Despite the unadorned style and flat characters, the exciting, authentic plot will keep the pages turning.




A thriller for history buffs, this lengthy novel speeds through the rise of the Roman Empire.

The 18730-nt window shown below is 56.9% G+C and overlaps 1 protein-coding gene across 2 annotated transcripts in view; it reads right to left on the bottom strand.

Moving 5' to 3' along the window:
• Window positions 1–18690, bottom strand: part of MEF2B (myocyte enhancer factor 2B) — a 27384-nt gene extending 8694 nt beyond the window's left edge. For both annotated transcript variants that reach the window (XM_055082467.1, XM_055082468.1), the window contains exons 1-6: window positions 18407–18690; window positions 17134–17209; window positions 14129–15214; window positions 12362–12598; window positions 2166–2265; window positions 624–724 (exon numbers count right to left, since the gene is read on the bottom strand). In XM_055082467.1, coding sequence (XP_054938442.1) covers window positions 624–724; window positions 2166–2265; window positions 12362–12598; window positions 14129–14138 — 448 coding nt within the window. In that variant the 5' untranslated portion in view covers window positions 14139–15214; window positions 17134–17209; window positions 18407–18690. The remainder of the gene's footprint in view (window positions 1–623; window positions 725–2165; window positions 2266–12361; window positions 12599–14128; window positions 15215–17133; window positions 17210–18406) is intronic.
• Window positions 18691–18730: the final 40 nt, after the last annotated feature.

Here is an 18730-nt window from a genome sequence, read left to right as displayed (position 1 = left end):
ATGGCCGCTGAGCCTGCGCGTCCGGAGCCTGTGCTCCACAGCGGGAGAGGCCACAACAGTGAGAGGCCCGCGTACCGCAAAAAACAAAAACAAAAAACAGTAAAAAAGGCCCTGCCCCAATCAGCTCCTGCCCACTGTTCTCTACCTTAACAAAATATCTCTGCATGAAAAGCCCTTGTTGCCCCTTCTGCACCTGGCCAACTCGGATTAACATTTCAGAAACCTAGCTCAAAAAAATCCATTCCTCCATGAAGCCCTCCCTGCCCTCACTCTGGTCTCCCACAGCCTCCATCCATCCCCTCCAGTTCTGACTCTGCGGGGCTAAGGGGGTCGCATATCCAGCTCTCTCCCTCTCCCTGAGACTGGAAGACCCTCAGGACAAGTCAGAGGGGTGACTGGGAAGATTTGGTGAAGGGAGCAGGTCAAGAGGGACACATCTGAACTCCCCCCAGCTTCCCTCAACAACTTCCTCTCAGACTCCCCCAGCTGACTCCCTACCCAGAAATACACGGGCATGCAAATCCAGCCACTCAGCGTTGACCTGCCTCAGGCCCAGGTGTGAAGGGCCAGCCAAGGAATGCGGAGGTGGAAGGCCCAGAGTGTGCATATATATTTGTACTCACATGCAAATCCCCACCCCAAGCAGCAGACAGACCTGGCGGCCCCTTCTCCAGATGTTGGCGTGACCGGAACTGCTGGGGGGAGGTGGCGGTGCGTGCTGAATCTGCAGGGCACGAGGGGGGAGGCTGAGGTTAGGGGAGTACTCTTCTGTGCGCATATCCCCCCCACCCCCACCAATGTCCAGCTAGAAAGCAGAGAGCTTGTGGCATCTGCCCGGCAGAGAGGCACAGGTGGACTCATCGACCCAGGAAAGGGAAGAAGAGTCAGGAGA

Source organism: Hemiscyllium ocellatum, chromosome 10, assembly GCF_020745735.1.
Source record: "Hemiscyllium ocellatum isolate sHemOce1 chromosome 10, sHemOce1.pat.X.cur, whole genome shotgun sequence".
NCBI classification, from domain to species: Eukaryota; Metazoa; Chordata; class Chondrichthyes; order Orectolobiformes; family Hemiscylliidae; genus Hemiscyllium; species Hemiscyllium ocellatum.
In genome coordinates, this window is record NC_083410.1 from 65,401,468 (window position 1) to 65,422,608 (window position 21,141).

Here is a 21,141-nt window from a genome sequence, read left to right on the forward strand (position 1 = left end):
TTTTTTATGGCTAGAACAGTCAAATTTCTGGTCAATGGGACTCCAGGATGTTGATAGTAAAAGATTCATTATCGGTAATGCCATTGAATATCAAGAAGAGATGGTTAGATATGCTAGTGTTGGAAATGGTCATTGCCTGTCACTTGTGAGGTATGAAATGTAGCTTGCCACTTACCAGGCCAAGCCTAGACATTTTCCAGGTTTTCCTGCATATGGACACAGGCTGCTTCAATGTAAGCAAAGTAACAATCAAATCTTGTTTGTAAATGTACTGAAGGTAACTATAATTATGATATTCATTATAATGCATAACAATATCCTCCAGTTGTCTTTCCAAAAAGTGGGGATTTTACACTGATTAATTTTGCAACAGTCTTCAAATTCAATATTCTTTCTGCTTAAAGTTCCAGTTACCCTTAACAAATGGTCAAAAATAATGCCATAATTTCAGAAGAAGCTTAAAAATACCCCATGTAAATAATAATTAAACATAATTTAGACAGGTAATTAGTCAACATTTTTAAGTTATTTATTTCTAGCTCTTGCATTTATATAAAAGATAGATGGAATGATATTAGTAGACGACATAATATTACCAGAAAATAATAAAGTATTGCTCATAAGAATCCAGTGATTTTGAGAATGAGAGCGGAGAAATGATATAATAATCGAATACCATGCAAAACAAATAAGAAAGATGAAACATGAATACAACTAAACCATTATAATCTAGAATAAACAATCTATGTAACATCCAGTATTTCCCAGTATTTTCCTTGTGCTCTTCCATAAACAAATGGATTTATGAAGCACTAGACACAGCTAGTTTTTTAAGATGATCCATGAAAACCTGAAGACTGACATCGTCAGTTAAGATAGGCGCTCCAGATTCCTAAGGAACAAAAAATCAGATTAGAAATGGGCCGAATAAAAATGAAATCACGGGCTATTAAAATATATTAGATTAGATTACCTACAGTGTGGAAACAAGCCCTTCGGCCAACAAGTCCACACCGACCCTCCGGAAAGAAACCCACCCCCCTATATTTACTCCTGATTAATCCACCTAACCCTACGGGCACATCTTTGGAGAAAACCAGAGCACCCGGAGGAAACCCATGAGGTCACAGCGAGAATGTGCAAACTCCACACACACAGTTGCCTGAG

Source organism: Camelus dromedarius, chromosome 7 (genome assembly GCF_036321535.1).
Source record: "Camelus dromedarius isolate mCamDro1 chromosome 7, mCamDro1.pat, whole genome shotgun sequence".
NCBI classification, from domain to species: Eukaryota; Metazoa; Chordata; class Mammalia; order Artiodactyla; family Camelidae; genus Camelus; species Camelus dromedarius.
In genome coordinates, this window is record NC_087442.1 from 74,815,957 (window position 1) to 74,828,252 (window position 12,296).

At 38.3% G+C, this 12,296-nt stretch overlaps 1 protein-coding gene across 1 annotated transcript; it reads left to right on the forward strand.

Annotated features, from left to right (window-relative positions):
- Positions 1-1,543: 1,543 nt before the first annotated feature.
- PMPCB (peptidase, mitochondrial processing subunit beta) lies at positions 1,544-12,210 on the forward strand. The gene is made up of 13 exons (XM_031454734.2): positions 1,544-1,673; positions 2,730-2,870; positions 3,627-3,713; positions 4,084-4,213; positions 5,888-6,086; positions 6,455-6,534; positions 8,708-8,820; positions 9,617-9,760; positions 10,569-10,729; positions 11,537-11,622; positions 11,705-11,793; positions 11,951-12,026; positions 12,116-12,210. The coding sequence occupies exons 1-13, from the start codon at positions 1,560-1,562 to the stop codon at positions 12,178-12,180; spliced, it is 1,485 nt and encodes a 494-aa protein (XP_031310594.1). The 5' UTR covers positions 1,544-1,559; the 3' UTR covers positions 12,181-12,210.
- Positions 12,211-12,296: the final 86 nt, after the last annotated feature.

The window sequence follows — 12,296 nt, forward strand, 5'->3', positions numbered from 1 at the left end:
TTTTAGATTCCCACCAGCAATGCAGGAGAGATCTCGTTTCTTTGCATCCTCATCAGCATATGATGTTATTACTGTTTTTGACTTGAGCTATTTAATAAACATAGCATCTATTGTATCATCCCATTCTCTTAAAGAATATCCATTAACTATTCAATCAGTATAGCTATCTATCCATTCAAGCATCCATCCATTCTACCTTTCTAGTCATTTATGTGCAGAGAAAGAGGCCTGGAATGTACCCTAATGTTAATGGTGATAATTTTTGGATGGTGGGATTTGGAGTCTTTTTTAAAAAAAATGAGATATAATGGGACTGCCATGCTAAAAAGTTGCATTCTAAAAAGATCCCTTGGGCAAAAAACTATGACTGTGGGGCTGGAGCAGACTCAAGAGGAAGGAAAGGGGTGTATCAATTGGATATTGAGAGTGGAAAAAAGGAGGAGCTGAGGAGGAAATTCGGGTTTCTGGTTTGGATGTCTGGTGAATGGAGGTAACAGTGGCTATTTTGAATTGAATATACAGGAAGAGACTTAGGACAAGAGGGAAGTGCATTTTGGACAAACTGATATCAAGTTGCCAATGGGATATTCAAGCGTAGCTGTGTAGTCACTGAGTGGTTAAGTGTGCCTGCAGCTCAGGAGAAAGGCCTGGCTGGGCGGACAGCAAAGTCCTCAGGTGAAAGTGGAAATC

How do you become the most powerful man on Earth? Don’t make mistakes. Parrelli’s portrayal of the meteoric rise of Octavian (now known as Augustus Caesar) shows how few Octavian made. His closest associates were among the most capable military leaders and diplomats; though not a warrior himself, his control of the often mercenary Roman legions rivaled the might of even Rome’s greatest generals; his enemies met swift ends as soon as politics allowed. With all his resounding successes and rare failures, Octavian seems almost inhuman—similar to Shakespeare’s portrait of him in Antony and Cleopatra, which Parrelli’s plotcentric narrative doesn’t markedly revise. The bulk of Parrelli’s narrative consists of negotiations, planning and depictions of battle. It’s clear Parrelli pays close attention to the facts of history (or at least, the facts as Roman historians had them), but even as he peppers the narrative with the characters’ laughter, family concerns and friendships, the plot details tend to overwhelm the text. In particular, Octavian’s lack of self-reflection feels like a missed opportunity. Within the nearly 700 pages, Parrelli rarely takes the risk of investigating the psychology behind Octavian’s rise; as such, it can sometimes seem as though he lacks a relatable conscience or coherent extrapolating motivations. This shallowness, coupled with a straightforward, unsubtle style, may disappoint readers looking for a new I, Claudius. The last days of Rome’s republic overflow with betrayals, reversals of fortune, loaded rhetoric and military maneuvering, and Parrelli gives each moment its due while expanding on the lead-up and fallout from each event in a realistic, if cursory, fashion. Still, Parrelli’s fidelity to the Roman historians and his use of maps within the text make for a remarkably accurate portrait of the actual events in Octavian’s life—or at least as accurate as history allows.